OPINIONS: The Gemara states that an egg laid on Yom Tov is a "Davar she'Yesh Lo Matirin," an item that eventually will become permitted, and therefore if it becomes mixed with any number of normal, permitted eggs, the entire mixture is prohibited. The Gemara concludes that a "Davar she'Yesh Lo Matirin" does not become annulled in a mixture even if it is only an Isur d'Rabanan that became mixed with permitted items (such as in the case of an egg laid on Yom Tov). Furthermore, even if the item is a Safek Isur d'Rabanan (such as when it is not known whether the egg was laid today, on Yom Tov, or whether it was laid on a weekday, before Yom Tov), it is not permitted if it is a "Davar she'Yesh Lo Matirin." The normal principle of "Safek d'Rabanan l'Kula" does not apply to permit the item.
What is the logic behind the Rabanan's enactment to prohibit a "Davar she'Yesh Lo Matirin"?
(a) RASHI (3b, DH Afilu) explains that since one will be able to eat the item when it becomes permitted (after Yom Tov), he should not rely on Bitul or on the principle of "Safek d'Rabanan l'Kula" in order to eat it on Yom Tov.
Rashi's reasoning may be related to the Machlokes Rishonim in the case of one piece of Isur which fell into two pieces of Heter and then the mixture was cooked. In such a case, does the Isur prohibit the entire mixture because the cooking process causes all of the permitted parts to absorb some of the taste of the forbidden item, or does the mixture remain permitted because the Isur became annulled when it initially fell into a majority of Heter? The RASHBA (Chulin 100a) rules that the mixture is prohibited. The ROSH (Chulin 7:37) rules that after the Isur was annulled at the moment it fell into the Heter, there remains no element of Isur in the mixture and the mixture cannot become prohibited when cooked.
Rashi may follow the view of the Rashba. Rashi says that even though the forbidden item is mixed with enough items of Heter to become annulled, since the item is a "Davar she'Yesh Lo Matirin" one should not rely on Bitul and he should wait until it becomes permitted. Rashi apparently maintains that even when an item of Isur fell into enough items of Heter to be Mevatel it, there still remains an element of Isur in the mixture.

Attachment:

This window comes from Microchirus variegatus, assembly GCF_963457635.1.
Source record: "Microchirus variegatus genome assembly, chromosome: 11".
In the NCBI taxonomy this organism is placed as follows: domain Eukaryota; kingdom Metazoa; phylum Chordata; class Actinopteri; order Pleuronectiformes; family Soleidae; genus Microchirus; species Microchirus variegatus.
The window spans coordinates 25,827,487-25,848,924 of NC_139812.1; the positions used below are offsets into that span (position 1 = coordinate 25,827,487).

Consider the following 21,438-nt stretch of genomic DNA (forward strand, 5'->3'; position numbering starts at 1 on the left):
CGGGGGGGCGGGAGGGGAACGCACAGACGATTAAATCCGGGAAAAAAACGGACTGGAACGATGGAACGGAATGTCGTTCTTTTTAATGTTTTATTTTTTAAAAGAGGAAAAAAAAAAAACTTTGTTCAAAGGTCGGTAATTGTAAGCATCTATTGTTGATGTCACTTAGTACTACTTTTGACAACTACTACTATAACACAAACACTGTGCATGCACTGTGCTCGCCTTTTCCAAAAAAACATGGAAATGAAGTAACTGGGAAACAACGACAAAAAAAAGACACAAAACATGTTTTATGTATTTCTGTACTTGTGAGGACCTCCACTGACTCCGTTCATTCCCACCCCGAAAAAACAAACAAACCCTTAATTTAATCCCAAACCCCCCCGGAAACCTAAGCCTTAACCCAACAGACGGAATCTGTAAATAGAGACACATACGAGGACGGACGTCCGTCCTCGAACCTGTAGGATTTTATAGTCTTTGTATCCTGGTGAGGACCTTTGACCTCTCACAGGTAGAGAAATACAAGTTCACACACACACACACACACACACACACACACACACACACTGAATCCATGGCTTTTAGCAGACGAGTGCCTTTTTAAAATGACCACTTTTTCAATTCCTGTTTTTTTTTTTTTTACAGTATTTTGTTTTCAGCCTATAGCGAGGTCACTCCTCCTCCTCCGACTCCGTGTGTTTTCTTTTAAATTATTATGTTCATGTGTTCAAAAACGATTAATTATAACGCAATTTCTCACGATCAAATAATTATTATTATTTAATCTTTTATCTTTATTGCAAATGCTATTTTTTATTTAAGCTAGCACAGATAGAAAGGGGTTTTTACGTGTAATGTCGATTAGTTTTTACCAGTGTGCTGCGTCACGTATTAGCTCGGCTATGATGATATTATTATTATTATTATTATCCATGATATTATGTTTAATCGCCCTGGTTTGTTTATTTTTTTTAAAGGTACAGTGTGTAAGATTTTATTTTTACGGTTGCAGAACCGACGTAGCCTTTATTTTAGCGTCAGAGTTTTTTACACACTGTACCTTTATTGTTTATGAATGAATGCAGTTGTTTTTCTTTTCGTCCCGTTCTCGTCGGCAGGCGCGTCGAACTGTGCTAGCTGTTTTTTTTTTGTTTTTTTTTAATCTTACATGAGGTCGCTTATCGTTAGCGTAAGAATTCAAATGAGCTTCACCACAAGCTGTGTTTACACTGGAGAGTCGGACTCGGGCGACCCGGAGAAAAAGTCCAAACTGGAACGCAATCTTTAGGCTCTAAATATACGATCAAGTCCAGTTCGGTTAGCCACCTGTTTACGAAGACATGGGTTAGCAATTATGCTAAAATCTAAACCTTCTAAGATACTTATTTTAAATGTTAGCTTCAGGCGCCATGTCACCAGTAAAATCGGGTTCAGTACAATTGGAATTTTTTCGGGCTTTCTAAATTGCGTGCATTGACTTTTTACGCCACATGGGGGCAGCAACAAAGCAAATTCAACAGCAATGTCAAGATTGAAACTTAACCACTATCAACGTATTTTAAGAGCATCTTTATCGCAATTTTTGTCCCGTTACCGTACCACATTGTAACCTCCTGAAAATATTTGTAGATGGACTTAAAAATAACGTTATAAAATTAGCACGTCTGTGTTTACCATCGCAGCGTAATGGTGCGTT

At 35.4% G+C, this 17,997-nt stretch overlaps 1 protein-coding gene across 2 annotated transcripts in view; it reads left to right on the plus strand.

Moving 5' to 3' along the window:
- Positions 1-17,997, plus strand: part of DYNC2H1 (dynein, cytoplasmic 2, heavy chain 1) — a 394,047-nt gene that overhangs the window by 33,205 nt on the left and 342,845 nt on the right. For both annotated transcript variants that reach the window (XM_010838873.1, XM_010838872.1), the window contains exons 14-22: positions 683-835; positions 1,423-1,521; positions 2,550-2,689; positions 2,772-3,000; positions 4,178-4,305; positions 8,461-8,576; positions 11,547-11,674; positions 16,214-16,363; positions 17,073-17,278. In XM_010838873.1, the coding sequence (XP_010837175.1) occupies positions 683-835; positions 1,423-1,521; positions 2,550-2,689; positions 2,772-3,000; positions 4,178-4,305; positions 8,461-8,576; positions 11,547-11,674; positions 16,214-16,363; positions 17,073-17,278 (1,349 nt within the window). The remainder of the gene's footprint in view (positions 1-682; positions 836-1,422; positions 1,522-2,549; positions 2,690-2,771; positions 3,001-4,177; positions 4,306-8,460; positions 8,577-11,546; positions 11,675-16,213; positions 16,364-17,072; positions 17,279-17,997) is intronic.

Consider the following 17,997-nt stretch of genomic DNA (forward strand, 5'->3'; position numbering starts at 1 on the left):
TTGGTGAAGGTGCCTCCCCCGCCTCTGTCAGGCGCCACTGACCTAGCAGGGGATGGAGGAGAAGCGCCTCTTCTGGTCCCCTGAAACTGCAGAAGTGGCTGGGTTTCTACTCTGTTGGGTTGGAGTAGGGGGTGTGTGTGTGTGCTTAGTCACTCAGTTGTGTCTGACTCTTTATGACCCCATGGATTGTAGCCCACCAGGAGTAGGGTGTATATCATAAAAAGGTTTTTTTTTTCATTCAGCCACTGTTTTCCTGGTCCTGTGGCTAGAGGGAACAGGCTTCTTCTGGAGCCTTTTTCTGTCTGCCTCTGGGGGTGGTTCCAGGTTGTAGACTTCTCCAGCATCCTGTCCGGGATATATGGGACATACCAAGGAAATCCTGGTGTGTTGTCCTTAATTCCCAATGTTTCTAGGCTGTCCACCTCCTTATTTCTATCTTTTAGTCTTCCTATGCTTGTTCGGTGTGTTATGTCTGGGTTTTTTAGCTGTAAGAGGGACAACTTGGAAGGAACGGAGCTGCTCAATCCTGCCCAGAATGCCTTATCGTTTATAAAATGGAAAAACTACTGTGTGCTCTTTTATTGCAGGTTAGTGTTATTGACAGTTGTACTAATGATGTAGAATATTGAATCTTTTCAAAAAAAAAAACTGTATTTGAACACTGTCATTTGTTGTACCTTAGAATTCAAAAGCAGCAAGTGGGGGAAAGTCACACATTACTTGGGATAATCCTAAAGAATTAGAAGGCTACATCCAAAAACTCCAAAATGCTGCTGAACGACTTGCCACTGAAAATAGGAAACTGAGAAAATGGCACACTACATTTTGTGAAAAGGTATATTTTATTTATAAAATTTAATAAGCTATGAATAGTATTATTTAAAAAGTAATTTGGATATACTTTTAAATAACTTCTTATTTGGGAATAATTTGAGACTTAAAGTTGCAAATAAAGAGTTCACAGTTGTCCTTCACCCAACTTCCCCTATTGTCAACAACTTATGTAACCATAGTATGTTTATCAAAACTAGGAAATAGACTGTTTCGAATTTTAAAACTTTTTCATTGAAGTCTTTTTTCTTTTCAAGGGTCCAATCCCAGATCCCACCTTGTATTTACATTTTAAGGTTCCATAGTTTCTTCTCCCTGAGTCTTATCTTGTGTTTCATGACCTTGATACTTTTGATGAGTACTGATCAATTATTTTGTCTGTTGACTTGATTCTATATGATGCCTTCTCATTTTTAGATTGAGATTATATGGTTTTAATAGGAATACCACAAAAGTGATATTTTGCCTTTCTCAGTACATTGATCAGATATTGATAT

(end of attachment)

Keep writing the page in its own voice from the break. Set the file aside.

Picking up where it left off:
(b) The RAN in Nedarim (52a) explains that the reason why, normally, an item of Isur becomes annulled in a mixture with items of Heter is because when opposites combine they contrast against each other and annul (whichever one is the majority is Mevatel the one which is the minority). This is the mechanism behind the concept of Bitul. When like items combine they cannot be Mevatel each other because there is no contrast.
Normally, when an item of Isur becomes mixed with Heter, one annuls the other. Even though the two items are the same type of food, they contrast because one is Asur and one is Mutar, and thus they are considered opposites. However, if an item is Asur now and will become Mutar later, it cannot become annulled when it falls into Heter because there is not enough opposition; it is as if the item of Isur (which will become Mutar later) is Mutar right now. This is why the stringency of a "Davar she'Yesh Lo Matirin" exists only in a case of a mixture of Min b'Mino -- two of the same types of food (such as an egg that is Asur which became mixed with many eggs that are Mutar). In a case of a mixture of Min b'she'Eino Mino (two different types of foods), even if the Isur will become Mutar later there is still enough opposition to be Mevatel it due to the different nature of the foods themselves. In a mixture of Min b'Mino, the only opposition is the fact that one item is Asur and the others are Mutar. (See also TESHUVOS HA'RAN #51.)
According to Rashi's reasoning, why does the stringency of "Davar she'Yesh Lo Matirin" not apply to a mixture of Min b'she'Eino Mino? Perhaps it is because in a case of Min b'Mino, the taste remains the same, and thus one who eats the mixture actually tastes the flavor of the prohibited item. In a case of Min b'she'Eino Mino the taste is that of the permitted food, and therefore the taste of the Isur is Batel; there is less reason to prohibit one from eating the mixture now even though he can eat it at a later time without relying on Bitul. (See SHACH YD 102:5, who cites the REMA's answer to this question. The answer suggested here for Rashi may be the intention of the Rema.)
The Acharonim point out that the Ran's explanation does not suffice to explain why the stringency of "Davar she'Yesh Lo Matirin" applies to a Safek d'Rabanan (see TESHUVOS REBBI AKIVA EIGER 1:189). A Safek d'Rabanan is an item which might be Asur mid'Rabanan. It does not involve any mixture. Since there is no question of Bitul (which applies, of course, only in a case of a mixture), there is no opposition-item to annul the Isur. It must be that the Ran agrees with the logic expressed by Rashi. Why, then, does he add his own explanation for the logic of "Davar she'Yesh Lo Matirin"? Perhaps the Ran maintains that Rashi's logic suffices only to explain why the stringency of "Davar she'Yesh Lo Matirin" applies in the case of a Safek d'Rabanan. It does not explain why the stringency applies in the case of a mixture. There is no point in waiting for the Isur to become Mutar, because the item of Isur has already become annulled and is no longer considered an item of Isur (as mentioned above).